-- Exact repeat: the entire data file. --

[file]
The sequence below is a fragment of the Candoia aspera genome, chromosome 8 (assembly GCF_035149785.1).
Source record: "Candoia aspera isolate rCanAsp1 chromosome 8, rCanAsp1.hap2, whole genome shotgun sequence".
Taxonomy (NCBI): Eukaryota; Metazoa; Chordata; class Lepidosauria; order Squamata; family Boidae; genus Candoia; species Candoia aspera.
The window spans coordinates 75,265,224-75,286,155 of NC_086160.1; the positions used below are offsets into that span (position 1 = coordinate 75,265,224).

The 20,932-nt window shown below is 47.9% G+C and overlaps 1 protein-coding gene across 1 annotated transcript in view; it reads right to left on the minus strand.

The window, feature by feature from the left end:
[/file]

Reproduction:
The sequence below is a fragment of the Candoia aspera genome, chromosome 8 (assembly GCF_035149785.1).
Source record: "Candoia aspera isolate rCanAsp1 chromosome 8, rCanAsp1.hap2, whole genome shotgun sequence".
Taxonomy (NCBI): Eukaryota; Metazoa; Chordata; class Lepidosauria; order Squamata; family Boidae; genus Candoia; species Candoia aspera.
The window spans coordinates 75,265,224-75,286,155 of NC_086160.1; the positions used below are offsets into that span (position 1 = coordinate 75,265,224).

The 20,932-nt window shown below is 47.9% G+C and overlaps 1 protein-coding gene across 1 annotated transcript in view; it reads right to left on the minus strand.

The window, feature by feature from the left end: